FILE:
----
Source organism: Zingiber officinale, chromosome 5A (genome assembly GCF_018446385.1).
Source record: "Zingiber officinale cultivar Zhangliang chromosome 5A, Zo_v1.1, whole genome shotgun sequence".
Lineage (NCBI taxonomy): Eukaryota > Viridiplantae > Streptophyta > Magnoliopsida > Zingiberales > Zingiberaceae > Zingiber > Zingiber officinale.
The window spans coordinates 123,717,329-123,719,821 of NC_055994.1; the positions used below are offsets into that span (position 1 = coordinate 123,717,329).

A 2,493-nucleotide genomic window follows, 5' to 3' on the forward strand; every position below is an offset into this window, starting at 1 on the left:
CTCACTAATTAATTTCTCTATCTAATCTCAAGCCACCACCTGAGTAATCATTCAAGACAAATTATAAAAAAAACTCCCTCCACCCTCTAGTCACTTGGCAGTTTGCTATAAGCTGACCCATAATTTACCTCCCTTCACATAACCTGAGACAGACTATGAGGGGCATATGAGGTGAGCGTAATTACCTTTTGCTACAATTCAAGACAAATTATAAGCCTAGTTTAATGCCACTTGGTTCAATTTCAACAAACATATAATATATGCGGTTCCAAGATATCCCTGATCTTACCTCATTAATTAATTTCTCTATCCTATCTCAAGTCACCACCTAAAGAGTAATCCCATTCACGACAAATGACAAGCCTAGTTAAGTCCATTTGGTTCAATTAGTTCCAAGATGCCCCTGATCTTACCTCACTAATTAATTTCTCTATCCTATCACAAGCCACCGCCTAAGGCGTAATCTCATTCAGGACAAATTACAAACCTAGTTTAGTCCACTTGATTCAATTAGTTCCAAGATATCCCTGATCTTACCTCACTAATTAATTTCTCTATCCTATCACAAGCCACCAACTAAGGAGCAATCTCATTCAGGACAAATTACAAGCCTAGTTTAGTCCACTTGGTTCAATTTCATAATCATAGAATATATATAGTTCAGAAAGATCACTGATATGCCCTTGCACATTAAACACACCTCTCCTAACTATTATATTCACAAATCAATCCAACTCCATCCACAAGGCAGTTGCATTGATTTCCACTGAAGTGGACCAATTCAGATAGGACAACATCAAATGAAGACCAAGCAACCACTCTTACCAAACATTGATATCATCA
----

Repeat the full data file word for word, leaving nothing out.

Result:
Source organism: Zingiber officinale, chromosome 5A (genome assembly GCF_018446385.1).
Source record: "Zingiber officinale cultivar Zhangliang chromosome 5A, Zo_v1.1, whole genome shotgun sequence".
Lineage (NCBI taxonomy): Eukaryota > Viridiplantae > Streptophyta > Magnoliopsida > Zingiberales > Zingiberaceae > Zingiber > Zingiber officinale.
The window spans coordinates 123,717,329-123,719,821 of NC_055994.1; the positions used below are offsets into that span (position 1 = coordinate 123,717,329).

A 2,493-nucleotide genomic window follows, 5' to 3' on the forward strand; every position below is an offset into this window, starting at 1 on the left:
CTCACTAATTAATTTCTCTATCTAATCTCAAGCCACCACCTGAGTAATCATTCAAGACAAATTATAAAAAAAACTCCCTCCACCCTCTAGTCACTTGGCAGTTTGCTATAAGCTGACCCATAATTTACCTCCCTTCACATAACCTGAGACAGACTATGAGGGGCATATGAGGTGAGCGTAATTACCTTTTGCTACAATTCAAGACAAATTATAAGCCTAGTTTAATGCCACTTGGTTCAATTTCAACAAACATATAATATATGCGGTTCCAAGATATCCCTGATCTTACCTCATTAATTAATTTCTCTATCCTATCTCAAGTCACCACCTAAAGAGTAATCCCATTCACGACAAATGACAAGCCTAGTTAAGTCCATTTGGTTCAATTAGTTCCAAGATGCCCCTGATCTTACCTCACTAATTAATTTCTCTATCCTATCACAAGCCACCGCCTAAGGCGTAATCTCATTCAGGACAAATTACAAACCTAGTTTAGTCCACTTGATTCAATTAGTTCCAAGATATCCCTGATCTTACCTCACTAATTAATTTCTCTATCCTATCACAAGCCACCAACTAAGGAGCAATCTCATTCAGGACAAATTACAAGCCTAGTTTAGTCCACTTGGTTCAATTTCATAATCATAGAATATATATAGTTCAGAAAGATCACTGATATGCCCTTGCACATTAAACACACCTCTCCTAACTATTATATTCACAAATCAATCCAACTCCATCCACAAGGCAGTTGCATTGATTTCCACTGAAGTGGACCAATTCAGATAGGACAACATCAAATGAAGACCAAGCAACCACTCTTACCAAACATTGATATCATCA